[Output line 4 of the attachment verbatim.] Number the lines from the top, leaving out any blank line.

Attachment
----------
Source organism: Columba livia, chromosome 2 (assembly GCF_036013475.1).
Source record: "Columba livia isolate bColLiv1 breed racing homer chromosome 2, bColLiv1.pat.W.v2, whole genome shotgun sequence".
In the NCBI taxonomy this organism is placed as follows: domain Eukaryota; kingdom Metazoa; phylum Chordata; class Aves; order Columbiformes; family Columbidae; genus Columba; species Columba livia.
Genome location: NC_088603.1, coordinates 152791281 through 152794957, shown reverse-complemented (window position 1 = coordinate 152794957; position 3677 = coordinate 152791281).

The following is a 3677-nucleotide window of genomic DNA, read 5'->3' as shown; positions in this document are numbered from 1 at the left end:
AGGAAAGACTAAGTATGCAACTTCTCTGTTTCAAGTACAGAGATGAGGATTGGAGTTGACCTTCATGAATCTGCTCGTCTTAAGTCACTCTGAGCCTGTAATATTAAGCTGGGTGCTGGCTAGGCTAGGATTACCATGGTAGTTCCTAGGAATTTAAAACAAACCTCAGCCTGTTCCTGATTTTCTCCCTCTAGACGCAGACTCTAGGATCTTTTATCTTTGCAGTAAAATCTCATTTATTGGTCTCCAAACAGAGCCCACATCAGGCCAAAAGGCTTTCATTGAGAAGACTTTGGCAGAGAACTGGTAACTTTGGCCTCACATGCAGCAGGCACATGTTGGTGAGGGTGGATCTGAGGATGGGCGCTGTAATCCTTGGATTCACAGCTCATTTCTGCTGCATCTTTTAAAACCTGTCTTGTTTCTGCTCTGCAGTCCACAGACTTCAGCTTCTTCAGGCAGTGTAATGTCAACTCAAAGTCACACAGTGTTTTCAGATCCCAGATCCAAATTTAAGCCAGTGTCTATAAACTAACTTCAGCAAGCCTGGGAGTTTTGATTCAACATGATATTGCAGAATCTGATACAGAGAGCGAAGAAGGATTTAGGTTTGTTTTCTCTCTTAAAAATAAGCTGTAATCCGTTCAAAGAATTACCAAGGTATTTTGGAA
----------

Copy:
Genome location: NC_088603.1, coordinates 152791281 through 152794957, shown reverse-complemented (window position 1 = coordinate 152794957; position 3677 = coordinate 152791281).